Tony Cummings reports on Midlands partners in grime, DUBLIT
Both Cross Rhythms radio listeners currently grooving to the mind-jarring sounds of "Morse Code" and followers of all things cool in the UK gospel hip-hop underground will know that Dublit is the chosen moniker of rapper Sammy G and producer Jimmy 'JJ' James. The partners in grime's album 'Plain An Simple' is one of the most exciting debuts of recent years and so when Sammy and Jimmy drove up from Birmingham to appear on Mike Rimmer's Rimmerama programme, I was on hand to catch their story.
Sammy G has been a fixture on the Birmingham gospel scene for many a long year and has played literally hundreds of gigs big and small. Recording-wise though, the rapper has been limited to one EP, 'Two Thousand Years And Still. . .' (2000). So, Mike Rimmer asked, how did Dublit come about? Responded Sammy, "Me and Jimmy been friends for years before music or anything else. Jimmy started producing, obviously I was rapping, you know, garage/grime and what not. We just started making tracks together and Jimmy would just build tracks completely around my vocals. And we both thought, it's as much his as it is mine, like we can't just say it's Sammy G's album. So it became a Dublit CD."
24 year old Sammy has been waiting to release a full length album for a long time. He commented, "It's like God's timing, man. I think there's a lot of things that weren't in place before which kind of have been put into place now. Before, it was a lot harder financially, studio time and paying producers, paying someone to mix, that type of thing. But [when we started working together], just rough things, we'd get a good sound out of it. Then we said, 'If we just got a decent mic and some decent equipment we could do an album just right here." Jimmy finished Sammy's sentence, ".in the bedroom."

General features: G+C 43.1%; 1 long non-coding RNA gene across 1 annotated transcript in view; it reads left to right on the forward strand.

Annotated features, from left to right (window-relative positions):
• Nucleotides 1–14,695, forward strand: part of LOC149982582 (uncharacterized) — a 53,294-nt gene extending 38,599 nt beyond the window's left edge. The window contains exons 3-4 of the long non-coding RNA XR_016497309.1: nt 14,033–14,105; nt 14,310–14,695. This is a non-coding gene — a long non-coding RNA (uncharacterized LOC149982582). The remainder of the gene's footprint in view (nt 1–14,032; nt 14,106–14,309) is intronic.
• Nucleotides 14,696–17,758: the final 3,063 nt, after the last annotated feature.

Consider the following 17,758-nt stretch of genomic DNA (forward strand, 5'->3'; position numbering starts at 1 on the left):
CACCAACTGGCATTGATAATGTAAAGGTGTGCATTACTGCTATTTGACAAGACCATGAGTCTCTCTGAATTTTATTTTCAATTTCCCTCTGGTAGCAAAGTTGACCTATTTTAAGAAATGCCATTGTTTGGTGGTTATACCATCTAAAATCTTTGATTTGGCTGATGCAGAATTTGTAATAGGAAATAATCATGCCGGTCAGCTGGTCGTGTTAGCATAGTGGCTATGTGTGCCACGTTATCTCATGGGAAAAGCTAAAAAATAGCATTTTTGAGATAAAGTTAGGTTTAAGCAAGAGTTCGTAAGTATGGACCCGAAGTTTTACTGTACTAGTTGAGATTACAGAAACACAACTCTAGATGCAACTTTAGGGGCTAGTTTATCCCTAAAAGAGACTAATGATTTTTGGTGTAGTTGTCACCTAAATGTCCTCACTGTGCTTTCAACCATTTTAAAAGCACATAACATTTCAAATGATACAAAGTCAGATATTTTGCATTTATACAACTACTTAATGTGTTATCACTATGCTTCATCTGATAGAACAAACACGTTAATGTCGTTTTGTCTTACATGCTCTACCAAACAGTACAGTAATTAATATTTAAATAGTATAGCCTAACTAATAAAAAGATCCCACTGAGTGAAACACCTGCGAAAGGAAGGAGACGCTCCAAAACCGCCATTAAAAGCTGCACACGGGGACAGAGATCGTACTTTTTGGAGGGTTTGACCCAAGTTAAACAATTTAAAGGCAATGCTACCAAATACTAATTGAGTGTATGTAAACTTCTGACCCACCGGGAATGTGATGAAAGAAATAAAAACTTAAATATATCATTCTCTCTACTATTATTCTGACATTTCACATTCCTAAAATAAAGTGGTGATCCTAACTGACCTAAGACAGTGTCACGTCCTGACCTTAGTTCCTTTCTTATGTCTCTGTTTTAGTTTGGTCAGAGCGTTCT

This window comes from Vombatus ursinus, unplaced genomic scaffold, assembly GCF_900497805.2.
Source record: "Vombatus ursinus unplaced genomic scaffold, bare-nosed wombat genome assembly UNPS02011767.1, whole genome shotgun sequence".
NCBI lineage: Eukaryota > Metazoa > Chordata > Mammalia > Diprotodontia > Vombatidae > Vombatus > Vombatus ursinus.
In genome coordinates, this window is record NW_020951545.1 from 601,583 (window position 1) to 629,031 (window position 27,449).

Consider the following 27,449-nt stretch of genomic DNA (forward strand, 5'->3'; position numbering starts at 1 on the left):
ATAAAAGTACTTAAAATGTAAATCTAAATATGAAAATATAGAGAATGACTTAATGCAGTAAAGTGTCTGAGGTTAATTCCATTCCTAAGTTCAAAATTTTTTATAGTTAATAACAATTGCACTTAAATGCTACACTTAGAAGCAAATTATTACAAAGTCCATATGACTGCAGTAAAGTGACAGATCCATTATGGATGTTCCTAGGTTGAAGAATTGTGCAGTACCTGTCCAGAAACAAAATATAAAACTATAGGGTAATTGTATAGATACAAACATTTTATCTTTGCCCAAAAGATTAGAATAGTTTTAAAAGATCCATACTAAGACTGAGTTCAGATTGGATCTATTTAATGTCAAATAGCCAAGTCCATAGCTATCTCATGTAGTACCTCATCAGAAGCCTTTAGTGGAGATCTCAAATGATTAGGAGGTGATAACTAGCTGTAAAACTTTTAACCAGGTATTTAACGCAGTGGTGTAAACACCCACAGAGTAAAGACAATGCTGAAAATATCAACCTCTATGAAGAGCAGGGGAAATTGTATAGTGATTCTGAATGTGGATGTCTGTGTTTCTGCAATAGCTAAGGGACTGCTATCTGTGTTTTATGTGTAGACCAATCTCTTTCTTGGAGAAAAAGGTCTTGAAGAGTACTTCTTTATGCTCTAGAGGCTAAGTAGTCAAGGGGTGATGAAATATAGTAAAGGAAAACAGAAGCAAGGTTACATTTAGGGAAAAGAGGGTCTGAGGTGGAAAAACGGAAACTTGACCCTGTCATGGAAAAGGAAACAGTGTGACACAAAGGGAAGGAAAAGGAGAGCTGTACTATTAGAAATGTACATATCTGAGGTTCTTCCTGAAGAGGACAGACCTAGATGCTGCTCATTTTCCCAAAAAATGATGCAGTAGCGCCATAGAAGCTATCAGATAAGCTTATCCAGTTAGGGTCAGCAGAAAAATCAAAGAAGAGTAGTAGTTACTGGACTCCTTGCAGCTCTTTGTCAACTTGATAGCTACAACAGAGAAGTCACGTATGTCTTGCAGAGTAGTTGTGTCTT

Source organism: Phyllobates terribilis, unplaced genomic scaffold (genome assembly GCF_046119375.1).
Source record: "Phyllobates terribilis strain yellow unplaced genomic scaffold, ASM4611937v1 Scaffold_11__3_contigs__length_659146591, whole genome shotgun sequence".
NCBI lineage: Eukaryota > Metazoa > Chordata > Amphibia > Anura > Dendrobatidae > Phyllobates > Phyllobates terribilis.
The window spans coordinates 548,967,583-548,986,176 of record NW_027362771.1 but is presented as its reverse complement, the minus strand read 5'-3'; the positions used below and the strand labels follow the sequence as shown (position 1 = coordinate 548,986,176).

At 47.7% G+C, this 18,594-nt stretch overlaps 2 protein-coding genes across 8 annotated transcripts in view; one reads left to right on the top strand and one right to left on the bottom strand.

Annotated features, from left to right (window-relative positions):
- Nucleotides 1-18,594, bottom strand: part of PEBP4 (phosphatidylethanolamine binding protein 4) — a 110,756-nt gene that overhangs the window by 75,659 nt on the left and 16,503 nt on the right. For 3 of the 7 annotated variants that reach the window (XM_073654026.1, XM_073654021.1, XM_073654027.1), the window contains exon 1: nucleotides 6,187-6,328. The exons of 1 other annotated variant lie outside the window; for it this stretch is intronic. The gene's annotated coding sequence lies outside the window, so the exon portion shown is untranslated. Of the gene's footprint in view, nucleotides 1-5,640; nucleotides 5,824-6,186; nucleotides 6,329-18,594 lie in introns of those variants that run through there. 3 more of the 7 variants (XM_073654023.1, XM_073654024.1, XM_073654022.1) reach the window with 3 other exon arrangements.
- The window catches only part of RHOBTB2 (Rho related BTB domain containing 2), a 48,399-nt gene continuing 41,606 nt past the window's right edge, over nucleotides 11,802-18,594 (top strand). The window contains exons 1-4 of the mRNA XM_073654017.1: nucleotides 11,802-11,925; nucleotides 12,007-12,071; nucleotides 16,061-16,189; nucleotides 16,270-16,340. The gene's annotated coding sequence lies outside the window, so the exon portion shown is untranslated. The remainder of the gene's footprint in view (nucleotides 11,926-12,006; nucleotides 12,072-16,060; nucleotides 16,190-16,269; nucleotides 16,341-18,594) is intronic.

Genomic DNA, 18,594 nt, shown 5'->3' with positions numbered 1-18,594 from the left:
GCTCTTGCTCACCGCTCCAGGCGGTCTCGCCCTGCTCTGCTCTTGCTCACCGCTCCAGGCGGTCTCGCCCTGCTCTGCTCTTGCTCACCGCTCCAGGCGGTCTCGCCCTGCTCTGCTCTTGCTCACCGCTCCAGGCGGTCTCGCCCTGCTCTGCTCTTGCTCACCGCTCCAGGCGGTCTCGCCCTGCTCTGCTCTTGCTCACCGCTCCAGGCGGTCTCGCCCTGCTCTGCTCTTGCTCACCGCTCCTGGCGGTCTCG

Sammy continued the tale of the recording of 'Plain An Simple': "We just went halves on some equipment and got the things we needed. Jimmy's got a great ear for mixing and stuff, so we just got cracking on it. It's taken us about 18 months since then."
Jimmy and Sammy have known each other for eight years. Jimmy remembered, "I would have been about 12 years old and Sammy was about 16. He came into the youth club when that was running back then. We just got chatting. We didn't have a clue what was ahead of us and we just started off as a really strong friendship."
Having completed the recording of their gospel grime project the duo had to overcome another obstacle in getting the album manufactured. Said Sammy, "As you know pressing a few thousand CDs is an expensive game so just last summer, before all the summer festivals and not long after we'd first linked [up musically], we put out the first promo single, before we got the name Dublit. That was 'Jack Jones'. We charged about £3.00 for that. Eventually we'd saved enough money for the pressing of a full album."
Key to 'Plain An Simple''s appeal is the authentic street music vibes of the project. Said JJ, "I've never really made a lot of what I would say hip-hop beats, but with the grime beats you get a lot more opportunity to be creative, there's a lot more sort of grittiness to the music. It's experimenting with noises like you'd usually flick past on your samples and just mixing them in to see what it sounds like. It's a grittier sound than standard hip-hop and I love putting slight distortion on the bass, just to give it a grittier sound."
Behind the complex grime rhythms and surreal experimentation is a serious spiritual intent. Commented Sammy, "I think people need to understand that the Gospel message can be communicated in so many different ways and not just in a single genre of music. If it's done with excellence people will choose to listen to it and not feel they have to compromise. Like, 'Aww man, I got to stop listening to the secular, so I better listen in to this.' We want people to be able to say, 'Yeah man, this is done in a way that I want to listen to this and I'd rather listen to this instead of listening to secular.' But, whatever the style, it has to be done with excellence."
JJ was equally keen to emphasise the spiritual content of Dublit's album. "We're not looking for album sales or to pack out the launches with people who are already Christians. The whole approach for Dublit is to infiltrate the people who are at the moment into [secular] grime. Some people say that they're not influenced by the lyrics but are just into the music. But if they constantly listen to it they will take on board what the songs say. And what Sammy's raps are doing are pointing people to Jesus."The opinions expressed in this article are not necessarily those held by Cross Rhythms. Any expressed views were accurate at the time of publishing but may or may not reflect the views of the individuals concerned at a later date.